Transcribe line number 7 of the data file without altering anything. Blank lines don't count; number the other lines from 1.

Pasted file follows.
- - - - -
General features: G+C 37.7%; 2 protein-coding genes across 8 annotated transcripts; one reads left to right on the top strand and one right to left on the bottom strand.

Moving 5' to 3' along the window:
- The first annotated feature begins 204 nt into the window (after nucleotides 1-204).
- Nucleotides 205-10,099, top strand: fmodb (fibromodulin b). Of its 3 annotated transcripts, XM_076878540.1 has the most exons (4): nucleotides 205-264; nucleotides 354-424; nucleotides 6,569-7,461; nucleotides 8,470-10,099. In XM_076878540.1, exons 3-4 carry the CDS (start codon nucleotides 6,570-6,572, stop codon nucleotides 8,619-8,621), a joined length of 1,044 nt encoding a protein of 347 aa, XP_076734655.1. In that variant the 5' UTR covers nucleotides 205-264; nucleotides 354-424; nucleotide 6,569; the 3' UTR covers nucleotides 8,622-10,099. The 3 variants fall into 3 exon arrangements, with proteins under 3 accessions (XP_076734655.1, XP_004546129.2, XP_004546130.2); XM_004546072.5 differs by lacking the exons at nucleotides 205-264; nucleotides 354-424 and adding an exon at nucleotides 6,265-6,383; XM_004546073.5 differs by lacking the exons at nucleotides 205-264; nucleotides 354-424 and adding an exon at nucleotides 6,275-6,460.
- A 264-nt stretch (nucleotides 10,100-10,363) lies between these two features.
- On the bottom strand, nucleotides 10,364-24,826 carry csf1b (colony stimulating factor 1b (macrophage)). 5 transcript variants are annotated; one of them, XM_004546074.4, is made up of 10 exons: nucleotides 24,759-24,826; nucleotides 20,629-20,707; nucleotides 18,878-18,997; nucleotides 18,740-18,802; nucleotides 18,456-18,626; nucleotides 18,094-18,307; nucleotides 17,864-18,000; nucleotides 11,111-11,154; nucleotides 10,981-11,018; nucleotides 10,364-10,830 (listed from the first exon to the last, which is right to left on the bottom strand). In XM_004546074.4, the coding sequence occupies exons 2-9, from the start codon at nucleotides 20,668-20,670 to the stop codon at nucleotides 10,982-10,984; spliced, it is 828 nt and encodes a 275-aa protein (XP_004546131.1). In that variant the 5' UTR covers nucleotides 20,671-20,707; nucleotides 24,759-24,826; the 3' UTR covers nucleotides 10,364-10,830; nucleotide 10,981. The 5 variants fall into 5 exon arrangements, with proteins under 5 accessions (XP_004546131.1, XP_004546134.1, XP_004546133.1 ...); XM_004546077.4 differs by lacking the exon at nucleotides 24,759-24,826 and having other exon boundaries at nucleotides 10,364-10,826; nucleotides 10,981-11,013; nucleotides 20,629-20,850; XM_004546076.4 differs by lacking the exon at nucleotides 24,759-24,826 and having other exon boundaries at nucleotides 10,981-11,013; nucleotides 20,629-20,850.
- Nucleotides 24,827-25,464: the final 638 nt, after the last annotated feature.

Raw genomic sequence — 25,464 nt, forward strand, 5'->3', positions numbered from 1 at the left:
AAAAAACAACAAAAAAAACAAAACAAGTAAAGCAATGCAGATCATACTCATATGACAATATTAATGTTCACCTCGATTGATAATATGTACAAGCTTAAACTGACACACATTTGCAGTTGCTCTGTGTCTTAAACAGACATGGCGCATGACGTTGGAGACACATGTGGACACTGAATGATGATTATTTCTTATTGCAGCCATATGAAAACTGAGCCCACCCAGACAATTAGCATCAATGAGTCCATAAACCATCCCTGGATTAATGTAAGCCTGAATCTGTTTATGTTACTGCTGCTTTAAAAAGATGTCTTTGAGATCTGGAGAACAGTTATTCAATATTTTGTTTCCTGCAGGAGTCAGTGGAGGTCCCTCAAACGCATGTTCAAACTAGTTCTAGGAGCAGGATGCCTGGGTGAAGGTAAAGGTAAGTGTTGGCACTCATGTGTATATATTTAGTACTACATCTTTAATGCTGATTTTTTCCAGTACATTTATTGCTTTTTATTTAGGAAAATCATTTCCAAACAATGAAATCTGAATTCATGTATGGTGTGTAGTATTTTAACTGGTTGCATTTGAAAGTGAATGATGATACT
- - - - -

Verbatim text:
- Nucleotides 24,827-25,464: the final 638 nt, after the last annotated feature.